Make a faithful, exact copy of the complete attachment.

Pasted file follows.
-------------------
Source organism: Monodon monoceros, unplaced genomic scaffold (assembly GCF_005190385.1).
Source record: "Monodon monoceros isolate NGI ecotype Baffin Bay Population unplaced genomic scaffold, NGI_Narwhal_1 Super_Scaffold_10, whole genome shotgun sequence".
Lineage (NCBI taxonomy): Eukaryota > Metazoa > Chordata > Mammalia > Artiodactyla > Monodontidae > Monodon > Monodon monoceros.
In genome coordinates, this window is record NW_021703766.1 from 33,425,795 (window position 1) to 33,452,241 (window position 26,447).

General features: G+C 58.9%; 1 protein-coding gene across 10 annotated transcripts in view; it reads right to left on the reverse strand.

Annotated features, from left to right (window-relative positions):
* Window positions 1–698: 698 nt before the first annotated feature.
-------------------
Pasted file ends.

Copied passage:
Source organism: Monodon monoceros, unplaced genomic scaffold (assembly GCF_005190385.1).
Source record: "Monodon monoceros isolate NGI ecotype Baffin Bay Population unplaced genomic scaffold, NGI_Narwhal_1 Super_Scaffold_10, whole genome shotgun sequence".
Lineage (NCBI taxonomy): Eukaryota > Metazoa > Chordata > Mammalia > Artiodactyla > Monodontidae > Monodon > Monodon monoceros.
In genome coordinates, this window is record NW_021703766.1 from 33,425,795 (window position 1) to 33,452,241 (window position 26,447).

General features: G+C 58.9%; 1 protein-coding gene across 10 annotated transcripts in view; it reads right to left on the reverse strand.

Annotated features, from left to right (window-relative positions):
* Window positions 1–698: 698 nt before the first annotated feature.